by Felicia Brower
According to the Centers for Disease Control and Prevention, heart disease is the leading cause of death for men and women in the United States. In fact, each year 600,000 people die of heart disease and 715,000 Americans suffer from heart attacks. Diabetes, obesity, poor diet, physical inactivity and excessive alcohol use are all contributing factors to coronary heart disease and other heart health problems.
Fresh vegetables, fruits, nuts and wild fish are essential dietary components for a heart-healthy diet. The foods listed here are full of nutrients and antioxidants that help maintain heart health by removing free radicals from the bloodstream, strengthening blood vessels and increasing blood flow. In addition to frequent exercise, incorporating these foods into the diet will help maintain a healthy heart.
Wild salmon keeps the heart healthy with omega-3 fatty acids and high levels of selenium. These boost cardiovascular protection and improve the metabolic markers for heart disease.
Ground flaxseed is full of omega-3 fatty acids, fiber and phytoestrogens. It makes a good addition to yogurt parfaits, cereal, muffins and smoothies. In addition, those with hypertension will find that flaxseed can significantly lower high blood pressure levels.
Omega-3 fatty acids, magnesium, potassium, folate, niacin, calcium and soluble fiber are all key elements of oatmeal. Plain, non-processed oatmeal is the optimal choice because of the large amounts of processed sugar present in instant or flavored oats.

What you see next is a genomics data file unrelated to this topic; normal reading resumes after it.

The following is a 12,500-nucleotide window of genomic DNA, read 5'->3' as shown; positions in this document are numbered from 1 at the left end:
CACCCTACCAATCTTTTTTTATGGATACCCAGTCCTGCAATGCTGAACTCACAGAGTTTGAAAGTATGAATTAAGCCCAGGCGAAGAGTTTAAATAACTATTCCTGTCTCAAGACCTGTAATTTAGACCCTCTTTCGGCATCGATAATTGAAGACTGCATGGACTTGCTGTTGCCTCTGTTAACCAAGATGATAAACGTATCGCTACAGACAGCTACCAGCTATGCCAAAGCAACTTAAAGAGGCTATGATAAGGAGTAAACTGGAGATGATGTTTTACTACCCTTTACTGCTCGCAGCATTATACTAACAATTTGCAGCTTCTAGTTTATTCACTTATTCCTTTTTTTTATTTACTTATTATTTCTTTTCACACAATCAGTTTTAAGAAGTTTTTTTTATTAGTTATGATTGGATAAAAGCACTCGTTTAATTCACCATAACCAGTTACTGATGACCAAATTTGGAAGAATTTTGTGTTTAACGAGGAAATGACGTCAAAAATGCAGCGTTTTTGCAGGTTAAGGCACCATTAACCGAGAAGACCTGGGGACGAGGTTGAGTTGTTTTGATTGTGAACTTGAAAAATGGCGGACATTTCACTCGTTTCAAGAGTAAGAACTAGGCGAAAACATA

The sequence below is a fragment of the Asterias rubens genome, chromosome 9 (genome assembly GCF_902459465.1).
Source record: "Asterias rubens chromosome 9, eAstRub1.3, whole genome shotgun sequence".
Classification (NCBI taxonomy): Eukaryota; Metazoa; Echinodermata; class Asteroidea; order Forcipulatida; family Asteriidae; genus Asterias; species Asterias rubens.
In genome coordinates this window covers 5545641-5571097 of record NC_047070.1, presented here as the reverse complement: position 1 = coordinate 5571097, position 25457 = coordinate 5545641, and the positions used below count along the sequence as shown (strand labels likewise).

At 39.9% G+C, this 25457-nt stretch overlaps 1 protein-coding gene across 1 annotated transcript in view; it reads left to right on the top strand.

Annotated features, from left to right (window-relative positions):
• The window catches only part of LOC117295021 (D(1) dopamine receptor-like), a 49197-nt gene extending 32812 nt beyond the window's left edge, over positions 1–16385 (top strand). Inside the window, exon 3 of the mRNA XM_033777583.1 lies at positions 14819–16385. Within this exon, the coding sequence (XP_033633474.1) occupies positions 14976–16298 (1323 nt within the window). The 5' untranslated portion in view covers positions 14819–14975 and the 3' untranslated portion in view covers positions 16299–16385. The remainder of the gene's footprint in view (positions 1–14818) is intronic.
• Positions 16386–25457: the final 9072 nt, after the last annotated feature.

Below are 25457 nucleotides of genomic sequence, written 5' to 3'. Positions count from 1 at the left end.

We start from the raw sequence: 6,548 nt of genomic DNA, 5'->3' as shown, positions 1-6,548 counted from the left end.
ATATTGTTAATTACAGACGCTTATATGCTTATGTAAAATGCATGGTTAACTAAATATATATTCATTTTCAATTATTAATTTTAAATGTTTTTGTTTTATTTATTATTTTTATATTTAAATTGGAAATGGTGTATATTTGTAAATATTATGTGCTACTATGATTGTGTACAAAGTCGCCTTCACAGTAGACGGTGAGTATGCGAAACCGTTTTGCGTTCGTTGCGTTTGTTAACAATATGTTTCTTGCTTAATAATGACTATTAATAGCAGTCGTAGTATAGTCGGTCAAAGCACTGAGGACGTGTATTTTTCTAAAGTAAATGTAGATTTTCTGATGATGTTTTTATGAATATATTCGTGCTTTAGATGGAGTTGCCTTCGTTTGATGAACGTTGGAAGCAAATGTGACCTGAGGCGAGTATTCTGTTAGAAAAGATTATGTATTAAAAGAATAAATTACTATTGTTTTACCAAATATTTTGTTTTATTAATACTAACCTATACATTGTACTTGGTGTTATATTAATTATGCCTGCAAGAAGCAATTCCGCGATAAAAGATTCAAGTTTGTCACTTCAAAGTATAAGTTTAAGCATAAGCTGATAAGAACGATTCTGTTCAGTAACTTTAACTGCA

Omega-3 fatty acids, vitamin E, magnesium, fiber, mono- and polyunsaturated fats and phytosterols can all be found in almonds. Mix them into salads and yogurts or eat them raw as a snack for an extra heart boost.
Walnuts are a great source of plant omega-3 fatty acids, vitamin E, magnesium, folate, fiber, heart-favorable mono- and polyunsaturated fats and phytosterols. Unsalted walnuts are best for heart health.
Red wine has catechins and resveratrol (flavonoids) and can have health benefits by improving the levels of good HDL cholesterol. Some types of red wine contain large amounts of procyanidins, an antioxidant that helps reduce cholesterol and increases arterial health.
Blueberries are small, but they pack a punch. These little treats are full of beta-carotene and lutein, anthocyanin (a flavonoid), ellagic acid, vitamin C, folate, calcium, magnesium, potassium, fiber and resveratrol.
Spinach is an excellent source of lutein, B-complex vitamins, folate, magnesium, potassium, calcium and fiber. Eating green leafy vegetables high in folic acid can lower homocysteine levels – an emerging risk factor for developing cardiovascular disease.
Broccoli is low in cholesterol, high in fiber, and contains beta-carotene, vitamin C, vitamin E, potassium, folate, calcium and fiber. Broccoli can be added to soups, eaten raw or steamed.
The Ohio state fruit is great for maintaining a healthy heart. Packed with beta- and alpha-carotene, lycopene, lutein (carotenoids), vitamin C, potassium, folate and fiber, tomatoes have many benefits. In addition, do not discard the gel that surrounds tomato seeds; it helps improve blood flow.
Felicia Brower is a freelance writer based in Columbus. Connect at Felicia-Brower.com or email firstname.lastname@example.org.